I am looking to explore commercial opportunities where I can design for various markets such as: ceramics, creative glass, fashion, stationery, interior design, canvas art, album artwork, packaging…”
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My Technique
“It was when I was a student that ‘drawing’ was emphasised as being so important in the design process. At the time I was unaware just how much. It was only once I had graduated that I discovered my own style and method of working. Drawing is the most important part of the design process…and it is about having fun and letting your personality come out in your work.

I love using natural objects like flowers and leaves in my work….and I can often be seen collecting various things while out on walks. I find using the actual objects brings out an original feel to the overall finished design. I sometimes like to mix hand drawn wax pieces with actual objects – using the hand drawing or stitching as interesting background marks.

I also love how colours compliment each other in my work – the overall finished design has to feel right in every aspect. I have learnt so much about colour trends which has also made my work much more appealing commercially.

I also design my work in preparation for being a repeat pattern…I like showing my work as a repeat tile so if somebody likes what they see they can use it as an instant repeat if necessary.”

 

For further information visit http://www.richardbakerdesigns.co.uk or get in touch at richard@richardbakerdesigns.co.uk. You can also check out Richard’s portfolio, blog, or connect with him on Instagram, Facebook, Twitter and LinkedIn.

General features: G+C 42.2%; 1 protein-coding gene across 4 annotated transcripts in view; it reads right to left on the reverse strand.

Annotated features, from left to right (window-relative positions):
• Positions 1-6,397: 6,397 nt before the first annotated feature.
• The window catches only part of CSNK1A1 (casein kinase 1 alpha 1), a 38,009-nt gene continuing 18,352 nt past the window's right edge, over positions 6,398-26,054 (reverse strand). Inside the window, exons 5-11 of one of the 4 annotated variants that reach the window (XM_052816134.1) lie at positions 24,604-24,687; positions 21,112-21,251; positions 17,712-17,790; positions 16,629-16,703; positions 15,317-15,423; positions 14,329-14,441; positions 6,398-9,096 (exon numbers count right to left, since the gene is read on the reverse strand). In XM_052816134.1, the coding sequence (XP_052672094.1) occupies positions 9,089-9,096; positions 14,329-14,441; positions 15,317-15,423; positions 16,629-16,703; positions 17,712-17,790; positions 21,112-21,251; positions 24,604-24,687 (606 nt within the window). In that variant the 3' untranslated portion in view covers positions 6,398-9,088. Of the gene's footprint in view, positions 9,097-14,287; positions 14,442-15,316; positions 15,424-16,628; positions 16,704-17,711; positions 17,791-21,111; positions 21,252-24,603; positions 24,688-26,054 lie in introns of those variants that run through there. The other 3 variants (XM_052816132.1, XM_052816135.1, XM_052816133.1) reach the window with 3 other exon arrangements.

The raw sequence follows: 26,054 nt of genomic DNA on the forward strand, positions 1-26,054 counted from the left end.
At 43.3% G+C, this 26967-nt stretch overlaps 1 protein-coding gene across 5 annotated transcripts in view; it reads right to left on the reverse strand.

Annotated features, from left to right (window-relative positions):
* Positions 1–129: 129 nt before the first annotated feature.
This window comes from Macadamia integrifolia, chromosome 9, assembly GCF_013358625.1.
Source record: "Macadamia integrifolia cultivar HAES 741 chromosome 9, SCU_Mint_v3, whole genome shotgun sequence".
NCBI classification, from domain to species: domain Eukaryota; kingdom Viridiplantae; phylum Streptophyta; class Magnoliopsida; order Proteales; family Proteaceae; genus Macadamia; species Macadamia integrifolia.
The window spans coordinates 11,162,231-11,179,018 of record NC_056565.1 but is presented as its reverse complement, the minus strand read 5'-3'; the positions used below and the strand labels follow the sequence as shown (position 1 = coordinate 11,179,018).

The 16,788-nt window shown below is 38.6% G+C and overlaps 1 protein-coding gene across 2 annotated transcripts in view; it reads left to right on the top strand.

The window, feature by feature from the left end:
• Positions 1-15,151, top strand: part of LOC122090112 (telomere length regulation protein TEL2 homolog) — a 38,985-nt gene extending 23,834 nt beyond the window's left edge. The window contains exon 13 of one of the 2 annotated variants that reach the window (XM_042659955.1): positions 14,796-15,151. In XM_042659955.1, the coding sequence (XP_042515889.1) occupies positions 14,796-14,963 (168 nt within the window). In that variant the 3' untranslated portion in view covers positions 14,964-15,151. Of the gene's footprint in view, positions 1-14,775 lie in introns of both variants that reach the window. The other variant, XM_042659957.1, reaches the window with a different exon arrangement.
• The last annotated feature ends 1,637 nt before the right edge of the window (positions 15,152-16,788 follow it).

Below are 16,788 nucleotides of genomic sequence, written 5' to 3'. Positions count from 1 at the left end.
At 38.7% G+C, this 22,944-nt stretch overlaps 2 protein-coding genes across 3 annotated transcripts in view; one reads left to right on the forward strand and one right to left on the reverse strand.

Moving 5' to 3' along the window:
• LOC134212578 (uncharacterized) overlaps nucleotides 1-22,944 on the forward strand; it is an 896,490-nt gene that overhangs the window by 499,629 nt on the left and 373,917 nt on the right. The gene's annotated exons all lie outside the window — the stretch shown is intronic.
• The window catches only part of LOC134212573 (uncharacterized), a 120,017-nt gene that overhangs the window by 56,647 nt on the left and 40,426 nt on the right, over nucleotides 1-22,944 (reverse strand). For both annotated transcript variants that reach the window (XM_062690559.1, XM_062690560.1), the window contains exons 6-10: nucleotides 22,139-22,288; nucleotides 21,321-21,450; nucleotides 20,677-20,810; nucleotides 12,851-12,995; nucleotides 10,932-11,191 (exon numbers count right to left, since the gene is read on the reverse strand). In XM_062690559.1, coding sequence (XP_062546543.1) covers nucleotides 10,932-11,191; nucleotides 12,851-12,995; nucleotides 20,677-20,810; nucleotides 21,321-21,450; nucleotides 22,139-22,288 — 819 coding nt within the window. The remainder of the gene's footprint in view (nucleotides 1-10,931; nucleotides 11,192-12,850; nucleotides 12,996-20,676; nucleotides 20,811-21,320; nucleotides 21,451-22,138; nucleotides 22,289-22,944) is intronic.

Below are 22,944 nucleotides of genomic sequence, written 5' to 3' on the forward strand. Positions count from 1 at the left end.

Have a wonderful weekend!!

 

Found Patterns: Tropical Fish

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Images via: (clockwise from top left)  Pesce Scropione” by Giorgio Minguzzi (cropped from original),  “Cal Academy of Sciences” by Anita Hart (cropped from original),  “Discus in Carmel” by David Dennis (cropped from original),  “Barry” by Qiou87 (cropped from original),  “IMG_4004.jpg” by kntrty (cropped from original) “Tropical fish” by David J “spotted” by Janine (cropped from original) “Titan Trigger fish”  by Shayne Thomas (cropped from original)

The Latest from Vivian Kvitka

It’s a pleasure to welcome Vivian Kvitka (a.k.a. The Good Viv) back to the blog–you may remember her from this feature last fall. Earlier this summer Vivian launched her first line of branded products and we are excited to share them with you today!

viv2Left: Dear Desert; Right: Desert Poppydesertseries_flatlayDesert Seriesstuddybuddy_flatlayStuddy BuddyvivLeft: Dear Desert Collection; Right: Study Buddy Collection